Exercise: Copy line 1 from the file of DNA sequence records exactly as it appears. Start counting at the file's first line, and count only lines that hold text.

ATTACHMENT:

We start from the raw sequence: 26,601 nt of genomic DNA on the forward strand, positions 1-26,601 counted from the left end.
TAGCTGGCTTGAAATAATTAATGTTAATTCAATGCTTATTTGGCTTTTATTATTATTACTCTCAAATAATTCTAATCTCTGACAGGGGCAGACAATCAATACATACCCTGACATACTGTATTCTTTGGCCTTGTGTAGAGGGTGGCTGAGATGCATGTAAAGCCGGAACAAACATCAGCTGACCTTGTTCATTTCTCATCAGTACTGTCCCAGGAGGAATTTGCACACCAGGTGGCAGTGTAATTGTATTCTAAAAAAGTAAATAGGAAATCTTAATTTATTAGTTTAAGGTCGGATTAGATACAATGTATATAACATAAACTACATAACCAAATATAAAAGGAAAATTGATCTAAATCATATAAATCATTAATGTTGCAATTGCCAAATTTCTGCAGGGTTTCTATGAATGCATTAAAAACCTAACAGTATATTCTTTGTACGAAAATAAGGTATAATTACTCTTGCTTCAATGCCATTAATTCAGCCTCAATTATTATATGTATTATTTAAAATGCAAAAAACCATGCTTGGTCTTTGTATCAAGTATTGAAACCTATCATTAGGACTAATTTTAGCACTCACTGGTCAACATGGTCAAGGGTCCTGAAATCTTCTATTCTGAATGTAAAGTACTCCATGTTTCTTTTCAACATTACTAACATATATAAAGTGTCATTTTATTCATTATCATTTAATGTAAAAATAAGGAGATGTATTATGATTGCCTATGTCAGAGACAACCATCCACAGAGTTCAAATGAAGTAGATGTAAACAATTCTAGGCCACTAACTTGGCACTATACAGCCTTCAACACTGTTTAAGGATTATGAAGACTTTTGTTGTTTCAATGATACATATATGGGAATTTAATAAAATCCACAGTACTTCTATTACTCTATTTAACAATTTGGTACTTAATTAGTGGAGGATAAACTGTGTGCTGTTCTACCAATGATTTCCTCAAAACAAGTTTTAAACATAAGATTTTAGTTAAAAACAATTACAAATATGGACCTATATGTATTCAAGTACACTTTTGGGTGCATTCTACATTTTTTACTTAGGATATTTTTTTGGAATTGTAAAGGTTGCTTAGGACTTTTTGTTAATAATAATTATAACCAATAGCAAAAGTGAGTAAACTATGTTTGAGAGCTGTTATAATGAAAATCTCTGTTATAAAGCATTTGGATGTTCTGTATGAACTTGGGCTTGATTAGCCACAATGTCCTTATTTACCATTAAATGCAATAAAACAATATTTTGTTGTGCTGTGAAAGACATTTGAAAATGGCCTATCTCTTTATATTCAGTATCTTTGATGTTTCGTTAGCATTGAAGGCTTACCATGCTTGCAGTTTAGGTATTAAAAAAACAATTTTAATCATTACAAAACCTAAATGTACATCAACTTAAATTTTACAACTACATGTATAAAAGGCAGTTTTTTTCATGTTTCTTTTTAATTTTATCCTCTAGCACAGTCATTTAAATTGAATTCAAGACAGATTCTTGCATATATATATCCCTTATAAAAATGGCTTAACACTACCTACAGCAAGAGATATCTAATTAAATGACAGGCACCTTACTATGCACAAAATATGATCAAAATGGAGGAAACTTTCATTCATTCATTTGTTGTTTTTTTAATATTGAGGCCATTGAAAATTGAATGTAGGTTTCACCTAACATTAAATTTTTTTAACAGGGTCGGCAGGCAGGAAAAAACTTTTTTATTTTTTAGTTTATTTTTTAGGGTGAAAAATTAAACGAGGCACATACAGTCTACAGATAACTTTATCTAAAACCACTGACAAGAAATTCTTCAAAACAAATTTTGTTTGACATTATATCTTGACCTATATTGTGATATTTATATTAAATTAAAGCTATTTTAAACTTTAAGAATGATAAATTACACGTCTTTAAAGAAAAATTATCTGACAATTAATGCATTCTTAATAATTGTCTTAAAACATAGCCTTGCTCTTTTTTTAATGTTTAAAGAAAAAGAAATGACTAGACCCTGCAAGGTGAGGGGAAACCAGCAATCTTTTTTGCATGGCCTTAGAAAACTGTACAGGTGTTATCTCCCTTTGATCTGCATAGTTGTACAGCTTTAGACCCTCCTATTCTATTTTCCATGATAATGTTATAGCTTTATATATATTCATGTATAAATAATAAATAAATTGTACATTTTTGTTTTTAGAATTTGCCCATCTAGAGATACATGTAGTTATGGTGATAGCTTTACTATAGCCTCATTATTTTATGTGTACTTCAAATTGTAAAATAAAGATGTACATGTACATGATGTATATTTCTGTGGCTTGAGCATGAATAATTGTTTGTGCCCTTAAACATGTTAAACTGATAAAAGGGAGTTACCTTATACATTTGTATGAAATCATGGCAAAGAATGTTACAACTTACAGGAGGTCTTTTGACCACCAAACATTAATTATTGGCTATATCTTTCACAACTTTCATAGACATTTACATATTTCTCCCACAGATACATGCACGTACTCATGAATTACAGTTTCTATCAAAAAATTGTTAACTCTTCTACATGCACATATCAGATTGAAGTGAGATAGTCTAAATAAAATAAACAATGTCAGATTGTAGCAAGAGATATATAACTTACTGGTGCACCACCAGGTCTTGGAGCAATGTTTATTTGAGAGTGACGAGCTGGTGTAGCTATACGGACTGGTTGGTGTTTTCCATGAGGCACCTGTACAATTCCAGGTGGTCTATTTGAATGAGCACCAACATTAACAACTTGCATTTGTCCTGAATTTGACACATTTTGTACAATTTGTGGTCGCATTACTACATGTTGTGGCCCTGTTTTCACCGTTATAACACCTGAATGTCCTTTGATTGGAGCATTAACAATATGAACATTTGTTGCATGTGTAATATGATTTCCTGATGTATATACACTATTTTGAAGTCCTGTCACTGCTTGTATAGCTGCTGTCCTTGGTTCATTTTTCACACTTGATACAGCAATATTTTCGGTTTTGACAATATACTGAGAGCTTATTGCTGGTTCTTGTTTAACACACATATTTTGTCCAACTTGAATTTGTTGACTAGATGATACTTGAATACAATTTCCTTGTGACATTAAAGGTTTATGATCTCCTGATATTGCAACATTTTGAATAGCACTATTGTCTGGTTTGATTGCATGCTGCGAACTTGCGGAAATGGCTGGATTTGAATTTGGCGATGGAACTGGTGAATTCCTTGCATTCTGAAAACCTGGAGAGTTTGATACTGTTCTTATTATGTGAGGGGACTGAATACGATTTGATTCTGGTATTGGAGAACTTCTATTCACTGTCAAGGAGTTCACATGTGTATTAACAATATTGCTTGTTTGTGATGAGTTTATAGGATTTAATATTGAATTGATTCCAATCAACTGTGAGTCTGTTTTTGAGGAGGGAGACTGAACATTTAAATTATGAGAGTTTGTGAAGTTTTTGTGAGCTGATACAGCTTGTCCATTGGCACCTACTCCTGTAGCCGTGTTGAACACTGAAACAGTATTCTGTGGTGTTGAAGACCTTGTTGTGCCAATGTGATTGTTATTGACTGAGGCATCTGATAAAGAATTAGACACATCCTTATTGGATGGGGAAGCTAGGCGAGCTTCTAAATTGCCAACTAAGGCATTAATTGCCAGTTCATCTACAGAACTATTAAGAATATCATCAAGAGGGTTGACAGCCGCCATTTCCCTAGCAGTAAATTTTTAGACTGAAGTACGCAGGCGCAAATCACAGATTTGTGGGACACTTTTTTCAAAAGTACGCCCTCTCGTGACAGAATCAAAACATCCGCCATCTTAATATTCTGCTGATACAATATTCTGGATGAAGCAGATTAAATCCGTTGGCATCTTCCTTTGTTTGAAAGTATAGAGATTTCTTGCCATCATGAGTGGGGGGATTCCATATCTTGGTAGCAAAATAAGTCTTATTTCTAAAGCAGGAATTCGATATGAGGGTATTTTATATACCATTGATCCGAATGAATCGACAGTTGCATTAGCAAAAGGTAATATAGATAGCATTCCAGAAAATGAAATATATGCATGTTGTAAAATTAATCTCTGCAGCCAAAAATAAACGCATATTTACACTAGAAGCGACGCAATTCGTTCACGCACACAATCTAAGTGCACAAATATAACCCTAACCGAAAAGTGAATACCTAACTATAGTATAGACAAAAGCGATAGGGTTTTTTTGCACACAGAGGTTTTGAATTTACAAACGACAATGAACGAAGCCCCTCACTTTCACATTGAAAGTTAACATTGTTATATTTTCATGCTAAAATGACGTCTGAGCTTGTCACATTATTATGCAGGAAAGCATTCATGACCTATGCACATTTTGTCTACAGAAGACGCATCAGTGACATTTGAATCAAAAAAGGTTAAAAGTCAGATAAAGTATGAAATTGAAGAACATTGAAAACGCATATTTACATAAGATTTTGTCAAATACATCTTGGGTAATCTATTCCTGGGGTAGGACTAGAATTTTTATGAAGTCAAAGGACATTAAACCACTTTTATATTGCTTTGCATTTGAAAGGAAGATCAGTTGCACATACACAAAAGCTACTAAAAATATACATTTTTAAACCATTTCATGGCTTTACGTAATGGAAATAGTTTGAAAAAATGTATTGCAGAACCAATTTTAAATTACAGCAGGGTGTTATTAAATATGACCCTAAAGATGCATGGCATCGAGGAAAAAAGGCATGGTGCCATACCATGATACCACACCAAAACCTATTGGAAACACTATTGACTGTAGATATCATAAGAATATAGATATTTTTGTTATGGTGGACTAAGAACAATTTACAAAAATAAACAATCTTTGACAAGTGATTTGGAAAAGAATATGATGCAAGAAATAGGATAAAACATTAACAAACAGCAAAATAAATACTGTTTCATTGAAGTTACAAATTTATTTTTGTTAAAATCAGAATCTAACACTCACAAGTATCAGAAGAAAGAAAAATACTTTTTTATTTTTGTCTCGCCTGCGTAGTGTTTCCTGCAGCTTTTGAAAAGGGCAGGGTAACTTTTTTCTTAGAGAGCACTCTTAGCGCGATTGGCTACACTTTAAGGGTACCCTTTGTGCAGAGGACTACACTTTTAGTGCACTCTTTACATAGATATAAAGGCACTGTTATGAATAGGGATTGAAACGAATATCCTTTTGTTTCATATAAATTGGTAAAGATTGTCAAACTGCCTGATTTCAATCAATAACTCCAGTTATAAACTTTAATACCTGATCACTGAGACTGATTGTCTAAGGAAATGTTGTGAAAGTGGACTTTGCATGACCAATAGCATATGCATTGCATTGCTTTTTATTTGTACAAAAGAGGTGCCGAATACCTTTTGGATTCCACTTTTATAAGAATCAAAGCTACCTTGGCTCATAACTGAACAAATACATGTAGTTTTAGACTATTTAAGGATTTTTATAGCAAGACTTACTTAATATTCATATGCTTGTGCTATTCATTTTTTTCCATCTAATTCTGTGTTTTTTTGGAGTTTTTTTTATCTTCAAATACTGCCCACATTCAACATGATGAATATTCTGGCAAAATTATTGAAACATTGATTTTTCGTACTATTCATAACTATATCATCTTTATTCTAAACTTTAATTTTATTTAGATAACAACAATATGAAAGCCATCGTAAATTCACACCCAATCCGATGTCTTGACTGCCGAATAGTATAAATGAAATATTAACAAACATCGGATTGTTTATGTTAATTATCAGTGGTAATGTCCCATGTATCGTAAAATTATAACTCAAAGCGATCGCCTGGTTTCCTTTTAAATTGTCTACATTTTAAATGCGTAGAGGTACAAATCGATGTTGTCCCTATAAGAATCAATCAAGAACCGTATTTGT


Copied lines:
We start from the raw sequence: 26,601 nt of genomic DNA on the forward strand, positions 1-26,601 counted from the left end.